Whatever they were, they were definitely the phenomenon that people describe as “ghosts.” Unless they were, as the aforementioned physicist priest suggested, some kind of unknown electromagnetic phenomenon, they were definitely preternatural. The Occam’s Razor answer would be angels. Whatever they were, the proved to me that some things cannot be easily dismissed.

More on the Hermeneutic of Papal Rupture

Who said the following?

The word ‘Church’ does not sound the way it used to; the good name is gone today. We are in almost the same position as the people in the last century of the Middle Ages, whose impression of the Church was summed up in the call for a reform of the Church in her head and members. Every day we hear about new shortcomings of her officials: one minute we are disturbed by the obstinacy of those who defend tradition, and the next minute we nevertheless have to shake our heads again over the highhandedness of others who on account of their personal problems think the have to raise the alarm in public. . . .
We often get the impression that some demands of the Church that are (or could quite easily become) outmoded are being defended with an undiscerning stubbornness that lays burdens on people instead of helping them to be free; Jesus’ judgments on the scribes and Pharisees then come to mind. . . . “

Sounds like Pope Francis, doesn’t it?

Well, it’s “Joseph Cardinal Ratzinger” (who of course insisted that his personal writings be distinguished from his Papal writings to avoid the very kinds of confusion wrought when the personal and pre-papal writings of Bl. John Paul II were attributed to “the Pope”), in his 2009 book Credo for Today, in the chapter entitled “One, Holy, Catholic and Apostolic Church.”
That sounds far more overtly unfriendly to “traditionalists” than anything Francis has said. Francis has, overall, been pretty even handed in condemning the extremism of both the “traditionalists” and the “progressives” in the Church.

Today is St. Crispan’s Day

And so we have Sir Kenneth Branagh’s 1989version of the famous speech from  Henry V Act IV, Scene iii, lines 18-67:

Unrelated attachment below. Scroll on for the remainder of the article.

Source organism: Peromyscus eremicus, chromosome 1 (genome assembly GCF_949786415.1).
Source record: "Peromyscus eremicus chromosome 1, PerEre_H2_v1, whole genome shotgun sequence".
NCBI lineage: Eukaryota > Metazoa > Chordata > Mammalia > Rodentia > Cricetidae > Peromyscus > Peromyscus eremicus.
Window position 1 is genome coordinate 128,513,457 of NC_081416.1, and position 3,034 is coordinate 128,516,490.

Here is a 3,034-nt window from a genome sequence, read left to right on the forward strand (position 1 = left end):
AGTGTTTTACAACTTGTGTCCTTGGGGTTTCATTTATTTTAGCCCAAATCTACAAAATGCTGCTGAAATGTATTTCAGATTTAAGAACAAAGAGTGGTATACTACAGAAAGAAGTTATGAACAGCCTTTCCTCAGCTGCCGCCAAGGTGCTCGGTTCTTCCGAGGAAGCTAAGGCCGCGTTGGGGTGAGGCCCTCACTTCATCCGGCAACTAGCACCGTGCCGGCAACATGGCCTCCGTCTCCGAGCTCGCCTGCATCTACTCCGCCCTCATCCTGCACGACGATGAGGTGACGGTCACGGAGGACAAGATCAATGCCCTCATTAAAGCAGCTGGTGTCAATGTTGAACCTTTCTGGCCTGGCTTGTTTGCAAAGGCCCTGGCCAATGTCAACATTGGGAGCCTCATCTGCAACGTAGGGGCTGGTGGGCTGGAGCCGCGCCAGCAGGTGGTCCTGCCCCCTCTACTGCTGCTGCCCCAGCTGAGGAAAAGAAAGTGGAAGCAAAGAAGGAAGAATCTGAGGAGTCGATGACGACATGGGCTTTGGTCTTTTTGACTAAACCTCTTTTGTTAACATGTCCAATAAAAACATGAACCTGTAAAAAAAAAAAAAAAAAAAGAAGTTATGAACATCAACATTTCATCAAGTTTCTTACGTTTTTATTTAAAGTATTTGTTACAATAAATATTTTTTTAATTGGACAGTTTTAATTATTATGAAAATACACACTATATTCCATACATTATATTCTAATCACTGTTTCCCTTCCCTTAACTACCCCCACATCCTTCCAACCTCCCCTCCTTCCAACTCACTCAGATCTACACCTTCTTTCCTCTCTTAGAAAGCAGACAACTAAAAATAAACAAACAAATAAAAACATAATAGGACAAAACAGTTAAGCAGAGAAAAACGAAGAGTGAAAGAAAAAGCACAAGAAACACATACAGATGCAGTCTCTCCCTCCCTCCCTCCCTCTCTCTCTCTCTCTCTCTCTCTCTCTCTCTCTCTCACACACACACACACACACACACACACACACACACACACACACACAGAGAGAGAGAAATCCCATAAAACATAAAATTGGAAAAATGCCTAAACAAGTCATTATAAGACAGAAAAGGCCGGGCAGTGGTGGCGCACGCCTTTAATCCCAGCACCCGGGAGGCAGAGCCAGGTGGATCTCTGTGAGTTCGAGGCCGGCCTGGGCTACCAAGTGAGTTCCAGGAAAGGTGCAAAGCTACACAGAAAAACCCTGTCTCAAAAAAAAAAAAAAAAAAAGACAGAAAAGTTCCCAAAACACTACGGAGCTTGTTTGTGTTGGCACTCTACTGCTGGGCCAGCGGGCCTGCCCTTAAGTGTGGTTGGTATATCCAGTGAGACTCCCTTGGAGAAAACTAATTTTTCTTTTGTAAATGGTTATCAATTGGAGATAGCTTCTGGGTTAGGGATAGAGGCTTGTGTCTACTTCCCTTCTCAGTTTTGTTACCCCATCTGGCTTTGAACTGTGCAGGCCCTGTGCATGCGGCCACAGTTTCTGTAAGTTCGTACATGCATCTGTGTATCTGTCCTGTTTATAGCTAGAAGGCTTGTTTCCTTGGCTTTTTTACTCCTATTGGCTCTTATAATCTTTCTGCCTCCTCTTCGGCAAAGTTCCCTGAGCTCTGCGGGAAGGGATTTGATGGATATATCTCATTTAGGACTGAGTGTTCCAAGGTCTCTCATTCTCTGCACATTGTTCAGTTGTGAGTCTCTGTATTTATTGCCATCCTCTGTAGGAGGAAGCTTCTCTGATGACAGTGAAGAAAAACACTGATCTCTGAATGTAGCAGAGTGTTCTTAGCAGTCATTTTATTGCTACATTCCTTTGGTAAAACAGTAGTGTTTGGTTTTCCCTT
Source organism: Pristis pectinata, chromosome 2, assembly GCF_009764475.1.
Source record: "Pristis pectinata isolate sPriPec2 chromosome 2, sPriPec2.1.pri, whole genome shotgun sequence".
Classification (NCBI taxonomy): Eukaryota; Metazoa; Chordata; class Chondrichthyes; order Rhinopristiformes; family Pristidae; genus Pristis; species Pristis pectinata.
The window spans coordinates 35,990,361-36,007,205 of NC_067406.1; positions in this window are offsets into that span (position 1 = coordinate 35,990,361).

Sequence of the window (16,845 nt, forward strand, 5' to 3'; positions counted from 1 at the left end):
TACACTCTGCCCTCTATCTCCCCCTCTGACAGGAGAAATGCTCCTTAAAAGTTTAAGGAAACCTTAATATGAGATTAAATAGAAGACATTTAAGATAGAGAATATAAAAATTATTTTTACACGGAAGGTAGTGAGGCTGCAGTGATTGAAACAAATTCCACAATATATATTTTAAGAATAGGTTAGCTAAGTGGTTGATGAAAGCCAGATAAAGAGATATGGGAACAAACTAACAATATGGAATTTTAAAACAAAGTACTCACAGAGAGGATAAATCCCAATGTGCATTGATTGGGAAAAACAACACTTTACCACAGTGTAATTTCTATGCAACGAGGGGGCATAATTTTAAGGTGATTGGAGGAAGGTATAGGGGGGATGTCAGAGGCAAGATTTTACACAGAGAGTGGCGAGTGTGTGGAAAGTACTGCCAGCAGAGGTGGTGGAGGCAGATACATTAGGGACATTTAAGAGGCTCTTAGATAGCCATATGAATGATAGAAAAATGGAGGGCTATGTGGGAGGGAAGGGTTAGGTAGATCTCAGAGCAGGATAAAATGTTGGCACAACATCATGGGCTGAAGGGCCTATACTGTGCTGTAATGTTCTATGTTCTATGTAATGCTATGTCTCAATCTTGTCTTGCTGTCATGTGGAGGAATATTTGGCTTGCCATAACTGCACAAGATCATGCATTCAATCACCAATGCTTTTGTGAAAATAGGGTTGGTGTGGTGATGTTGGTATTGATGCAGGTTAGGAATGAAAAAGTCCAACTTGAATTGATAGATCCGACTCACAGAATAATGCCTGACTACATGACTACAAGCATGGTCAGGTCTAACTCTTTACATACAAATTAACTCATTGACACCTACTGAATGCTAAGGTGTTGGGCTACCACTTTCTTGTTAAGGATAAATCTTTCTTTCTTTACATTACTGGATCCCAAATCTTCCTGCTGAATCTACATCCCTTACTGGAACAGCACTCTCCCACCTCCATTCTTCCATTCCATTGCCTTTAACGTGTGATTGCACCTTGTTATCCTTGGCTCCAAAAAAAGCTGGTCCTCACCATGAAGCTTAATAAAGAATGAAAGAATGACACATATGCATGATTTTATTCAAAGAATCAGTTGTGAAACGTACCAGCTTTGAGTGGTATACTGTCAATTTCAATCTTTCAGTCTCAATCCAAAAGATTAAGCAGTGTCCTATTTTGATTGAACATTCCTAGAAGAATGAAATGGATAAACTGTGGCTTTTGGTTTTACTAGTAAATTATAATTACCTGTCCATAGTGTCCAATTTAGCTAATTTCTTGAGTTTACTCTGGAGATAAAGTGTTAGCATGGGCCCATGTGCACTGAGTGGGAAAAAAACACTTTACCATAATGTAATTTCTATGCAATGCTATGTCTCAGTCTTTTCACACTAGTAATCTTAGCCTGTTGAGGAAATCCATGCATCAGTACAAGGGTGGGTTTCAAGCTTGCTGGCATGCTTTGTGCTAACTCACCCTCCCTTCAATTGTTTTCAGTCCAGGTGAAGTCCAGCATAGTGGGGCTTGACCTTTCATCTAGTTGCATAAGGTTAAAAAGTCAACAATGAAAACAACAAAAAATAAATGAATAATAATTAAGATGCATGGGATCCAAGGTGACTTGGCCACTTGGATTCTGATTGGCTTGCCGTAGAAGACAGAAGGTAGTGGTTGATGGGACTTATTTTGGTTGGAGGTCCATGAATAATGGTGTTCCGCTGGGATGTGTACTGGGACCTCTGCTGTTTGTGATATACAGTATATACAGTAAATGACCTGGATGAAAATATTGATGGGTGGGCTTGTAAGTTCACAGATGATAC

KING. What’s he that wishes so?
My cousin Westmoreland? No, my fair cousin;
If we are mark’d to die, we are enow
To do our country loss; and if to live,
The fewer men, the greater share of honour.
God’s will! I pray thee, wish not one man more.
By Jove, I am not covetous for gold,
Nor care I who doth feed upon my cost;
It yearns me not if men my garments wear;
Such outward things dwell not in my desires.
But if it be a sin to covet honour,
I am the most offending soul alive.
No, faith, my coz, wish not a man from England.
God’s peace! I would not lose so great an honour
As one man more methinks would share from me
For the best hope I have. O, do not wish one more!
Rather proclaim it, Westmoreland, through my host,
That he which hath no stomach to this fight,
Let him depart; his passport shall be made,
And crowns for convoy put into his purse;
We would not die in that man’s company
That fears his fellowship to die with us.
This day is call’d the feast of Crispian.
He that outlives this day, and comes safe home,
Will stand a tip-toe when this day is nam’d,
And rouse him at the name of Crispian.
He that shall live this day, and see old age,
Will yearly on the vigil feast his neighbours,
And say “To-morrow is Saint Crispian.”
Then will he strip his sleeve and show his scars,
And say “These wounds I had on Crispian’s day.”
Old men forget; yet all shall be forgot,
But he’ll remember, with advantages,
What feats he did that day. Then shall our names,
Familiar in his mouth as household words-
Harry the King, Bedford and Exeter,
Warwick and Talbot, Salisbury and Gloucester-
Be in their flowing cups freshly rememb’red.
This story shall the good man teach his son;
And Crispin Crispian shall ne’er go by,
From this day to the ending of the world,
But we in it shall be remembered-
We few, we happy few, we band of brothers;
For he to-day that sheds his blood with me
Shall be my brother; be he ne’er so vile,
This day shall gentle his condition;
And gentlemen in England now-a-bed
Shall think themselves accurs’d they were not here,
And hold their manhoods cheap whiles any speaks
That fought with us upon Saint Crispin’s day.

“Tomorrow is St. Crispan’s Day!”

And so we have Baron Laurence Olivier (1907-1989)’s 1944 version of _Henry V_, Act IV, Scene iii, lines 18-67:


KING. What’s he that wishes so?
My cousin Westmoreland? No, my fair cousin;
If we are mark’d to die, we are enow
To do our country loss; and if to live,
The fewer men, the greater share of honour.
God’s will! I pray thee, wish not one man more.
By Jove, I am not covetous for gold,
Nor care I who doth feed upon my cost;
It yearns me not if men my garments wear;
Such outward things dwell not in my desires.
But if it be a sin to covet honour,
I am the most offending soul alive.
No, faith, my coz, wish not a man from England.
God’s peace! I would not lose so great an honour
As one man more methinks would share from me
For the best hope I have. O, do not wish one more!
Rather proclaim it, Westmoreland, through my host,
That he which hath no stomach to this fight,